Let $$g$$ be an bilinear symmetric form on a real vector space $$V$$.

Definition: The complex Clifford algebra $$\mathbb{C}l(V)$$ is the complex unital algebra generated by elements $$v \in V$$ with product defined by

$u \cdot v + v \cdot u = 2 g(u,v).$

When $$V = \mathbb{R}^n$$ and $$g$$ is the usual euclidean metric, we denote the Clifford algebra by $$\mathbb{C}l(V)$$.

By choosing a basis $$e_1,\dots, e_n$$ for $$V$$, we can see that $$e_{i_1}\cdots e_{i_k}$$ where $$1 \leq i_1 \le \cdots \le i_k \leq n$$ form a basis and the complex dimension of $$\mathbb{C}l(V)$$ is $$2^n$$. This post aims to show some of the structures that the Clifford algebras has.

The many structures enjoyed by $$\mathbb{C}l$$

The Clifford algebra comes naturally with a $$\mathbb{Z}$$-grading given by $$\mathbb{C}l(n)_k = \langle e_{i_1}\cdots e_{i_k}\rangle_{1 \leq i_1 \le \cdots \le i_k \leq n}$$.

We have a natural Hilbert space structure in $$\mathbb{C}l(V)$$ given by

$\langle e_{i_1} \dots e_{i_k}, e_{j_1} \dots e_{j_l}\rangle = 0$

if $$k \not= s$$ or if $$i_1 < \cdots < i_k$$ is not the same sequence as $$j_1 < \cdots < j_s$$, and declaring that the elements $$e_{i_1} \dots e_{i_k}$$ are normal.

We also have a $$^*$$-algebra structure given by

$(e_{i_1} \dots e_{i_k})^* = e_{i_k} \dots e_{i_1}$

and a trace $$\tau$$, such that $$\tau(1) = 1$$ given by $$\tau(e_{i_1} \dots e_{i_k}) = 0$$ whenever $$k \geq 1$$.

Proposition: We have that the inner product is given by

$\langle a, b \rangle = \tau(a^*b).$

The inner product coincides with $$g$$ in $$V$$ and we have $$\lVert a^* a \rVert = \lVert a \rVert^2$$, $$\mathbb{C}l(V)$$ becomes a $$C^*$$-algebra.

Let $$n= 2m, 2m+1$$ and let $$\gamma = (-1)^m e_1\cdots e_n$$ be the top element in the Clifford algebra, the so-called chirality element, we have that $$\gamma$$ does not depend on the choice of orthogonal basis and

$\gamma^* = \gamma,\quad \gamma^* \gamma = 1.$

Let $$\chi : \mathbb{C}l(V) \to \mathbb{C}l(V)$$ given by $$\chi(a) = \gamma\, a\, \gamma^*$$, we have that $$\chi(v) = (-1)^{n + 1} v$$ for all $$v \in V$$. If the dimension of $$V$$ is even, the endomorphism $$\chi$$ induces a $$\mathbb{Z}_2$$-grading given by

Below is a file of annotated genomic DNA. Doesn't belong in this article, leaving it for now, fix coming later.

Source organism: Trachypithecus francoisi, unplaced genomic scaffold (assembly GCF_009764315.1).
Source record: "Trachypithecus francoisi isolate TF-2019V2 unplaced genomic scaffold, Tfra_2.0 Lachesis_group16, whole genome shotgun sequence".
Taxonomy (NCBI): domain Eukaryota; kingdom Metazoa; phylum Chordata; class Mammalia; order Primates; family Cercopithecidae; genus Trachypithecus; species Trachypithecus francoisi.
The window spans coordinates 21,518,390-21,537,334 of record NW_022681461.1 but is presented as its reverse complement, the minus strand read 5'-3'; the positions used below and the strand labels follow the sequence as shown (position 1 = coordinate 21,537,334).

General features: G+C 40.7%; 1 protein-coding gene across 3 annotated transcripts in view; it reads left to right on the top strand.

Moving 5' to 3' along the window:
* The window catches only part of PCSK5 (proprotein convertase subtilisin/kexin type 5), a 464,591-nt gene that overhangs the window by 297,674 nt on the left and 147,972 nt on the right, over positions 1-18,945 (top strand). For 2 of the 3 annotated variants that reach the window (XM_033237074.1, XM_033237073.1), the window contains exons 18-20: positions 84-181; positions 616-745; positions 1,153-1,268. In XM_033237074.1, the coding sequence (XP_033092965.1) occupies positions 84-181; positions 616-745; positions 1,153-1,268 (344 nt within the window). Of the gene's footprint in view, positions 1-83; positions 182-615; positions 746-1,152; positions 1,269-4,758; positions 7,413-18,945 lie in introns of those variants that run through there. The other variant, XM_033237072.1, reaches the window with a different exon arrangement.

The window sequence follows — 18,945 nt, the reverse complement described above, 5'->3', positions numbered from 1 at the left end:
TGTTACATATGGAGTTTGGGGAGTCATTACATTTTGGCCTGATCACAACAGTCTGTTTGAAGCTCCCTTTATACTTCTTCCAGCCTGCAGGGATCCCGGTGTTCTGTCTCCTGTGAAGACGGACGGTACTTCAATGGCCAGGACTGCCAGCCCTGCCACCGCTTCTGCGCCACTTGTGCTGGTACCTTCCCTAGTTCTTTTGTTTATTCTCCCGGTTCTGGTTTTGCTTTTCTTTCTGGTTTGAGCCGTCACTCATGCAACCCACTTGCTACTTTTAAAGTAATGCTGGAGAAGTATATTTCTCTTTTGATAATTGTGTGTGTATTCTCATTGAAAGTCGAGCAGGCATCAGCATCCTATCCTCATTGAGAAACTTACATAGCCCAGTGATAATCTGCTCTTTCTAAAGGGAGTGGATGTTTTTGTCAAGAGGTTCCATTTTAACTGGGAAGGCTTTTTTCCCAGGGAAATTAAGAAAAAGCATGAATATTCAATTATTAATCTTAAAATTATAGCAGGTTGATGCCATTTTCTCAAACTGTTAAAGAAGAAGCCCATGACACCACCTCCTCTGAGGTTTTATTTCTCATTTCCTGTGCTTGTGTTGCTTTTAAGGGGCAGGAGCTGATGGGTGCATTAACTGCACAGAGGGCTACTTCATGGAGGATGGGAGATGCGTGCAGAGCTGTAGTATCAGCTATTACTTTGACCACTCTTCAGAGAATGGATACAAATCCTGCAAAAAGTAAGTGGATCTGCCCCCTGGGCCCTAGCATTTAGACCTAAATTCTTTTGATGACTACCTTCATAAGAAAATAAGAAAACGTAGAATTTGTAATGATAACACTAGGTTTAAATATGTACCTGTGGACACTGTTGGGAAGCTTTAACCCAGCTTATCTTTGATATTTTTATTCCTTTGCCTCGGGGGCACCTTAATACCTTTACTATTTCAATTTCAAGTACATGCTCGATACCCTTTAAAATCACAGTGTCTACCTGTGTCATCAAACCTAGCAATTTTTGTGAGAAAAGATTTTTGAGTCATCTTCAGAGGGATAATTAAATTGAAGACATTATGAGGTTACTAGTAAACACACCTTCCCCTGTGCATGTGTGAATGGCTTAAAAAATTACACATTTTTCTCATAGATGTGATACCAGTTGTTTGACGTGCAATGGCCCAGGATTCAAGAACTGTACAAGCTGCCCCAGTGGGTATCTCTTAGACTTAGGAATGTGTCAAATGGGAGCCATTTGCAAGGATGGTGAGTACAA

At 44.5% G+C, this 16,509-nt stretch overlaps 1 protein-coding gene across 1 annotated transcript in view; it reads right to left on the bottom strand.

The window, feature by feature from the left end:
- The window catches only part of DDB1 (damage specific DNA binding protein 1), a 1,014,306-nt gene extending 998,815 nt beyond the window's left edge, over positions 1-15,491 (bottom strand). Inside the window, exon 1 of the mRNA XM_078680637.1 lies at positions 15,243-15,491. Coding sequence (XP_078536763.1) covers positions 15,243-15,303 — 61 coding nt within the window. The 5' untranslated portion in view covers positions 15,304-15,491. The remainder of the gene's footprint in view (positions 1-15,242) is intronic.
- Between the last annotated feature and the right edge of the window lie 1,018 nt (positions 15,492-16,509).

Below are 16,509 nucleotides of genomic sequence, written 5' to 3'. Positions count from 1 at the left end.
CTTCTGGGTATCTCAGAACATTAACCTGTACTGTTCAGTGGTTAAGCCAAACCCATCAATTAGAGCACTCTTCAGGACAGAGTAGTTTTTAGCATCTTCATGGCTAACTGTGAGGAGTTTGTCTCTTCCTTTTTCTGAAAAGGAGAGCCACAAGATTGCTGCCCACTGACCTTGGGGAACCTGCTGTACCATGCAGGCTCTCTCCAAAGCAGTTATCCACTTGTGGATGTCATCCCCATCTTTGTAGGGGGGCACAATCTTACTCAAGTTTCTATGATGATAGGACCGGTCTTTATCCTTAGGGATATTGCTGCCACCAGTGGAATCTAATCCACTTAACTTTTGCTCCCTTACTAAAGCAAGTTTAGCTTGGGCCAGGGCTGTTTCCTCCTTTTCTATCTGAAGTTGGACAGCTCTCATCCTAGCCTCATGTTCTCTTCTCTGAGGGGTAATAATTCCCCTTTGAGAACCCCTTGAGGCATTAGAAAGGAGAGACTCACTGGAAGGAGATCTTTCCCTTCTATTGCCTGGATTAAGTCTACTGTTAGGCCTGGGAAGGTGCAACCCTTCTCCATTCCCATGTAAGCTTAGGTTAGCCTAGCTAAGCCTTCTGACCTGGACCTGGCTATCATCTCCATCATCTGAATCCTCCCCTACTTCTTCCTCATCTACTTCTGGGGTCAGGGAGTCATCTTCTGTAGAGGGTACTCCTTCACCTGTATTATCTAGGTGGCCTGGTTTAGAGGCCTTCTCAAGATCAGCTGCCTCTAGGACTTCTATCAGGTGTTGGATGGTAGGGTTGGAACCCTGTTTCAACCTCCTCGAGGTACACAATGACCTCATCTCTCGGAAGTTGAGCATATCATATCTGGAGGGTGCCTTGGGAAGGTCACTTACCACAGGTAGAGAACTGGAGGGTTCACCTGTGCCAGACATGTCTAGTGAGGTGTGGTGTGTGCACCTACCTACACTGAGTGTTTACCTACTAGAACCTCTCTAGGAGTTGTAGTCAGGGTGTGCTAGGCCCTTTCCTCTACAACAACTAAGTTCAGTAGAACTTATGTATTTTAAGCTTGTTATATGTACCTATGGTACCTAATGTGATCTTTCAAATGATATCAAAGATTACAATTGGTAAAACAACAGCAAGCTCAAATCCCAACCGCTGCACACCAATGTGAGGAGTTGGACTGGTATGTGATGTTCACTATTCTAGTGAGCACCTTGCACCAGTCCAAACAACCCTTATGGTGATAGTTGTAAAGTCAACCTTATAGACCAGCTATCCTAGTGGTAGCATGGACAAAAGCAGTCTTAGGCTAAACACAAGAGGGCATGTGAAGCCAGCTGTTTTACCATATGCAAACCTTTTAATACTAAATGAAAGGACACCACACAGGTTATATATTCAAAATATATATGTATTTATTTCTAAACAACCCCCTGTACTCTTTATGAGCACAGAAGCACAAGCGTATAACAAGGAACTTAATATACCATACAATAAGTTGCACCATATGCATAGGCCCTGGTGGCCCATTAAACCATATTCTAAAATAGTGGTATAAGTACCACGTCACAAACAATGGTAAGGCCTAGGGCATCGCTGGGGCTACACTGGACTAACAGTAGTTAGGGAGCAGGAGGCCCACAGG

$\mathbb{C}l(V)^{\pm} = \{ a \in \mathbb{C}l(V) \mid \chi(a) = \pm a \}.$

otherwise $$\chi = \text{Id}$$ and $$\gamma$$ is in the center of the Clifford algebra.

Lemma: The center of the Clifford algebra is $$\mathbb{C}$$ if $$V$$ is even-dimensional or $$\mathbb{C} \oplus \gamma \mathbb{C}$$ if $$V$$ is odd-dimensional.

The Spin group

Definition: We say that $$u \in \mathbb{C}l(V)$$ is unitary if $$u^*u = uu^*= 1$$ and the operators $$a \mapsto ua$$ are unitary for any unitary element $$u$$.

The Spin group $$Spin(V)$$ is the set of unitary elements $$u$$ such that

$u = \sum_K a_K e_K$

where $$K = i_1 < \cdots < i_{2s}$$ is a multi-index of even length and $$a_K$$ is real for all $$K$$. $$Spin(V)$$ has a natural multiplication and inversion and $$1 \in \mathbb{C}l(V)$$ is in $$Spin(V)$$ and corresponds to its identity.

Proposition: $$Spin(V)$$ is a connected Lie group, simply connected for $$n > 2$$. It is the double cover of $$SO(V)$$.

Proof: $$Spin(V)$$ is given by algebraic equations and therefore is an algebraic group.

Let $$\phi: Spin(V) \to \text{End}(V)$$ given by $$\phi(u)x = uxu^*$$, then since

$g(\phi(u) x ,\phi(u) x ) = \tau( (uxu^*)^* uxu^*) = \tau(x^*x) = g(x,x), \quad x \in V.$

So $$\phi(u)$$ is actually in $$O(V)$$ and $$\det(\phi(u)) = \pm 1$$. We extend the definition of $$\phi$$ for all invertible $$a \in \mathbb{C}l(V)$$ as $$\phi(a)x = \chi(a)xa^{-1}$$, we note that for a unitary vector $$v\in V$$

$\phi(v)x = -vxv = (xv - g(x,v))v = x - g(x,v)v$

which is the reflection with respect of $$v$$, since all elements of $$SO(V)$$ are generated by an even number of these we see that $$\phi$$ is onto $$SO(V)$$.

Suppose that $$u$$ is in the kernel of $$\phi$$ then $$u$$ commutes with all $$x \in V$$ and $$u$$ is in the center of the Clifford algebra. By considering by separated the cases of odd and even dimension we see that $$u \in \mathbb{C}$$ is real and unitary, hence $$u = \pm 1$$.

By the exact sequence

$1 \longrightarrow \mathbb{Z}_2 \longrightarrow Spin(V) \longrightarrow SO(V) \longrightarrow 1$

and the long exact sequence of homotopy groups we have that $$\pi_0(Spin(V)) = 1$$ and we also have the exact sequence $$1 \longrightarrow \pi_1(SO(V)) \longrightarrow \pi_1(Spin(V))) \longrightarrow 1 .$$

Finishing the proof. $$\square$$